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August 26, 2016

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Poland 1st European nation to issue yuan bonds in China

POLAND yesterday said it was the first European country to issue government bonds in China, opening the door to new sources of financing as Warsaw plans to run a record deficit next year.

The Polish finance ministry said in a statement it had issued three-year yuan-denomiated bonds worth three billion yuan (US$451 million). It also revealed that earnings “were swapped into euros.”

“After securing the necessary permission from Chinese regulators, we became the first European country to issue Polish bonds on the Chinese market,” the statement said.

The move comes after the Polish government said on Monday it would raise spending next year to just under an European Union-wide cap of 3 percent of GDP, while also cutting growth forecasts for central Europe’s largest economy.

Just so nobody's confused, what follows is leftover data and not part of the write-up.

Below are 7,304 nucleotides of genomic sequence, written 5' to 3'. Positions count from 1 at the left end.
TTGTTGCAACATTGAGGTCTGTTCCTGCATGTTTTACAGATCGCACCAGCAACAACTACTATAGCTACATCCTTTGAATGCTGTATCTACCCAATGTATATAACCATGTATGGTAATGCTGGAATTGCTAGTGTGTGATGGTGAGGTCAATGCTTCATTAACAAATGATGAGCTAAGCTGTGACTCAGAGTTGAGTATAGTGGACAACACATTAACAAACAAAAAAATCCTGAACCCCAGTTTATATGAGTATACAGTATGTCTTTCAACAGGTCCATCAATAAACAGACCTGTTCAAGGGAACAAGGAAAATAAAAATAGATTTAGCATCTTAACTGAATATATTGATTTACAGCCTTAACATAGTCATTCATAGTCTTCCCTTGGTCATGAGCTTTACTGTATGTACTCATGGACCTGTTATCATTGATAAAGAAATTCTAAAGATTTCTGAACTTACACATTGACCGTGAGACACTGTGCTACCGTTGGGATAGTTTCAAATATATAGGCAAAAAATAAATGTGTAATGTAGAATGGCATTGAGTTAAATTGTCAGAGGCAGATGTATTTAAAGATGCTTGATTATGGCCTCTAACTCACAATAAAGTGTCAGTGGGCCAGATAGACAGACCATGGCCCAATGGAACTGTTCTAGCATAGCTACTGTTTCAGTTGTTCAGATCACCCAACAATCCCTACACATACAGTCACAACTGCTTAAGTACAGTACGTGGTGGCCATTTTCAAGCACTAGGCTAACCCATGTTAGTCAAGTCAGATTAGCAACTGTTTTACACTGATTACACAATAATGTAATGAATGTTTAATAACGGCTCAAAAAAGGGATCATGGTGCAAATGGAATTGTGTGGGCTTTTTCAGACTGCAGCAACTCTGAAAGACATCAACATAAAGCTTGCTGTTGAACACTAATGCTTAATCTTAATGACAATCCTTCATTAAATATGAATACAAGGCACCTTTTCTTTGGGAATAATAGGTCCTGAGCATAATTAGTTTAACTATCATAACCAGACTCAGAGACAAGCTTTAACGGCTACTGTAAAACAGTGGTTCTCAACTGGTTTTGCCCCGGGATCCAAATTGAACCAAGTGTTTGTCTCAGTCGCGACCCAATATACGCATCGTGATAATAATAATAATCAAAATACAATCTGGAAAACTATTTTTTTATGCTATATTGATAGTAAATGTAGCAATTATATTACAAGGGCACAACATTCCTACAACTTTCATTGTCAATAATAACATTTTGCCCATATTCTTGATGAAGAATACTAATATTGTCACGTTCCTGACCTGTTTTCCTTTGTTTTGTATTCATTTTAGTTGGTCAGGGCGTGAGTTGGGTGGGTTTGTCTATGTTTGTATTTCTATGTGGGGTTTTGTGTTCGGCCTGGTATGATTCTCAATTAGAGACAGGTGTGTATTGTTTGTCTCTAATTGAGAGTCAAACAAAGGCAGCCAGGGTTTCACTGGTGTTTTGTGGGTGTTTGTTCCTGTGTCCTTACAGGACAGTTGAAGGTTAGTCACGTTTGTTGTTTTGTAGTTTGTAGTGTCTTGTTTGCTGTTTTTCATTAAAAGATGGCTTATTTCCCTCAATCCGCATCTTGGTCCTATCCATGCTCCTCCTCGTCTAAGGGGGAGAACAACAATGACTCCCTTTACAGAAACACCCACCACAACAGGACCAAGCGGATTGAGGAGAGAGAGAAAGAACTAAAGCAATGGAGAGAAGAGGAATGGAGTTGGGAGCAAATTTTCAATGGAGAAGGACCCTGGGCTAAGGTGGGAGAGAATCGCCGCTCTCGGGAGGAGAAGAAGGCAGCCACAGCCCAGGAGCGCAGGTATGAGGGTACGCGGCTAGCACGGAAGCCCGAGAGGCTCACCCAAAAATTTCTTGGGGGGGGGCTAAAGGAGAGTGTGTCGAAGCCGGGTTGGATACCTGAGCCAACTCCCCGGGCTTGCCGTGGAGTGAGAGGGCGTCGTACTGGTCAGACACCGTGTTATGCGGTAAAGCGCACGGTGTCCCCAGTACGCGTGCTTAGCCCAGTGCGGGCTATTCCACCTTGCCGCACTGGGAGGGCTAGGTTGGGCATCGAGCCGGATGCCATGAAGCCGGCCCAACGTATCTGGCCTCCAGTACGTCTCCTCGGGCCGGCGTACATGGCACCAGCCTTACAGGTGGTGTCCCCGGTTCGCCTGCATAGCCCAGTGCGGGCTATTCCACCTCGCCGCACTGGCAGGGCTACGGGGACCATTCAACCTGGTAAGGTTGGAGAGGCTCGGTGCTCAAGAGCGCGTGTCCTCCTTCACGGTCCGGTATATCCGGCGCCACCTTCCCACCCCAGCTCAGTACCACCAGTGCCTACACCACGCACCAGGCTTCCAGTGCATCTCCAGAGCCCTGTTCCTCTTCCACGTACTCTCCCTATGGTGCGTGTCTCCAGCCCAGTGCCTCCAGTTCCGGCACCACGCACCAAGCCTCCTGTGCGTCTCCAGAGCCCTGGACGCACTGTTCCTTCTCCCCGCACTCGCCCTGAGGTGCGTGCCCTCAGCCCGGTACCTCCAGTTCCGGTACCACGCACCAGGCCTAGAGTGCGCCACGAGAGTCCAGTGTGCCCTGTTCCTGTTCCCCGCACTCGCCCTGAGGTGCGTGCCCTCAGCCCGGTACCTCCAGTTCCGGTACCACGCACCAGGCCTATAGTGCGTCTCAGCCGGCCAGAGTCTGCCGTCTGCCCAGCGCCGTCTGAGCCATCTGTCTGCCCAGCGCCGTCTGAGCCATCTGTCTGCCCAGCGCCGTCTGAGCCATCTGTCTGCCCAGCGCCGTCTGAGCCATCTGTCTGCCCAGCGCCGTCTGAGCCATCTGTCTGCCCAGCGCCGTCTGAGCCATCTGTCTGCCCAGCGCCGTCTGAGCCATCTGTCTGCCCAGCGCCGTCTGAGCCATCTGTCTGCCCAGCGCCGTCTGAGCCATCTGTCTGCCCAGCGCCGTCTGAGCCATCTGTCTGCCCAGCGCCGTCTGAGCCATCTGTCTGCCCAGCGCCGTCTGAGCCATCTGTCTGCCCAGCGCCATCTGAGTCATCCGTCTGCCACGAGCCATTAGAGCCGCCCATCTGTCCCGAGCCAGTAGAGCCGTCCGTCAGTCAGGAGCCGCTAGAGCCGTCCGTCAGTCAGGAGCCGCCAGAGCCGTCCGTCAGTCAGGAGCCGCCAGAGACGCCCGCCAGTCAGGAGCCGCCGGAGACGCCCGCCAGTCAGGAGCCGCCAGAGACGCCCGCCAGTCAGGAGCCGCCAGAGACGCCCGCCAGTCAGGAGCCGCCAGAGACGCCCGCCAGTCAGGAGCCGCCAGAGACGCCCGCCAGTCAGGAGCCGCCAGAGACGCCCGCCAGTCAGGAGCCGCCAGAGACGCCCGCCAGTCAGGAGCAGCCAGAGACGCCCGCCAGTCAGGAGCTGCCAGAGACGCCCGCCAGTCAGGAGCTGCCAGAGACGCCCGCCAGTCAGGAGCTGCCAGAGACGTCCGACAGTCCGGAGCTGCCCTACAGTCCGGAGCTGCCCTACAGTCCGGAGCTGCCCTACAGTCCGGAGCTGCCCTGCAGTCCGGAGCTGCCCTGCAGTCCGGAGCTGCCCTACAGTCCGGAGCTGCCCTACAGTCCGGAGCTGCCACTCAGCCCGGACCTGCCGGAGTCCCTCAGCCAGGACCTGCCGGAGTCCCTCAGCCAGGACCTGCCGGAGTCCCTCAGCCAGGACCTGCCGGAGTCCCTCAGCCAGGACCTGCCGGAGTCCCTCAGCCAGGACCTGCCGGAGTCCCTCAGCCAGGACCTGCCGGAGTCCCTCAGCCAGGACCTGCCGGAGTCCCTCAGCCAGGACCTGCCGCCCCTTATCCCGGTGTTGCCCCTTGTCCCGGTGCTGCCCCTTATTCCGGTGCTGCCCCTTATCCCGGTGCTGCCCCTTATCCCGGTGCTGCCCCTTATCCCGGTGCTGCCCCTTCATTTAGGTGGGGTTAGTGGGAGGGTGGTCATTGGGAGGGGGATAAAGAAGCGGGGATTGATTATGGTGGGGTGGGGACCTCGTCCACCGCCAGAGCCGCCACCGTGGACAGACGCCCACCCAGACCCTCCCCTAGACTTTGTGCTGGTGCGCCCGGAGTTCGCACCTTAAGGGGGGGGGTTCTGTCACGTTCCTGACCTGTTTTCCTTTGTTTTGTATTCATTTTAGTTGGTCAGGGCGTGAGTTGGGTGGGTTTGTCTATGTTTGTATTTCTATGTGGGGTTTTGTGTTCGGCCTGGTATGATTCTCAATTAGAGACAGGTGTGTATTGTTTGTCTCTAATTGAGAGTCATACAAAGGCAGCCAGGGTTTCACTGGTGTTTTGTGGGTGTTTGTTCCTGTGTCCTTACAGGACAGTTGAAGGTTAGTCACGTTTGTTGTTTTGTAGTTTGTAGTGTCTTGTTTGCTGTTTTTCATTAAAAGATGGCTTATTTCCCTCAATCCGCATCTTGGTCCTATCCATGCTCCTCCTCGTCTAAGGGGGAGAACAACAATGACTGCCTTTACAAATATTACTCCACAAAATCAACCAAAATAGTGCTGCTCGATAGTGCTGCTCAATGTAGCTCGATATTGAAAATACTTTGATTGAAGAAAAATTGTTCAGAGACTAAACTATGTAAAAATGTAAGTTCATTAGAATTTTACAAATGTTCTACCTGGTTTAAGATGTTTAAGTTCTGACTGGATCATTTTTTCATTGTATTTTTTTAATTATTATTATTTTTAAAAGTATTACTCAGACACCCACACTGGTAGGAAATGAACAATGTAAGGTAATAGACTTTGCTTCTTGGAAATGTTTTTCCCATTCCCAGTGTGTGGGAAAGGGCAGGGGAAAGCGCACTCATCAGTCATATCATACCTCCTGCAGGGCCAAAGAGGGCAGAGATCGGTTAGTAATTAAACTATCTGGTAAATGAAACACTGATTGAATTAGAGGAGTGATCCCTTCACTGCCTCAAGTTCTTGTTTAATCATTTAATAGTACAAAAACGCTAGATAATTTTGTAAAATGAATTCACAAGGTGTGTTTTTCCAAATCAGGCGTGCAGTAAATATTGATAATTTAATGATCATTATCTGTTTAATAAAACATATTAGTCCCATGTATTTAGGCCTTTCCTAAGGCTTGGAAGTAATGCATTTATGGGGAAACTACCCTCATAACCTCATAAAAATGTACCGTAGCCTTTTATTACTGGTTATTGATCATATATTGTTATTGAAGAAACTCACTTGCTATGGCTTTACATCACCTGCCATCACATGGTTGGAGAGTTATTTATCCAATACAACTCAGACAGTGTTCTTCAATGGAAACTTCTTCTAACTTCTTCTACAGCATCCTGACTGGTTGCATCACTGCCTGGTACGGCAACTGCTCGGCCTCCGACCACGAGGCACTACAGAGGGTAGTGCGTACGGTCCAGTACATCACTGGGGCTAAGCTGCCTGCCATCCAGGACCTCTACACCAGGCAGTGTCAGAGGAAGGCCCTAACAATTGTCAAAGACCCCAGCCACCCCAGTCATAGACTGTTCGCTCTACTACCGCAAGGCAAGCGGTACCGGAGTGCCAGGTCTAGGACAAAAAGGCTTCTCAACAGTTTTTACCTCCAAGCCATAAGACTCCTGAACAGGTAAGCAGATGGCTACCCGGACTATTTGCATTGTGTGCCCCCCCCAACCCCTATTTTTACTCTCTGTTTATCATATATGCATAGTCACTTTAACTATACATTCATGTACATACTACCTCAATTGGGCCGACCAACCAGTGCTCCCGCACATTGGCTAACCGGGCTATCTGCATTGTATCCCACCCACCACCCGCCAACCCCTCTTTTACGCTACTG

“Emitting bonds on the Chinese market was aimed above all at diversifying our investor base and acquiring financing to cover this year’s loans,” the ministry added.

The government won an October 2015 election on promises of generous social spending — including a universal child benefit scheme — raising concerns it could bloat Poland’s moderate public debt.

The ministry pegged the 2017 deficit at 2.9 percent of GDP in a Monday statement, or 59.3 billion zloty (US$156 billion).

The figure totals around 5 billion zloty more in deficit spending over 2016, Poland’s Puls Biznesu financial daily reported.

The ministry also pared its growth estimate for 2017 from 3.9 percent to 3.6 percent, with average annual inflation set to hit 1.3 percent. It also revised its growth forecast for this year to 3.4 percent, down from 3.6 percent.

The International Monetary Fund said in July it expected spending to increase “the budget deficit to 2.8 percent of GDP in 2016 and to over 3 percent of GDP in 2017”, compared to 2.6 percent in 2015, before a planned return to fiscal consolidation from 2018.

It also said growth would accelerate to 3.7 percent in 2017 from an estimated 3.5 percent this year, thanks to “strong private consumption supported by the new child benefit scheme, before moderating over the medium term”.


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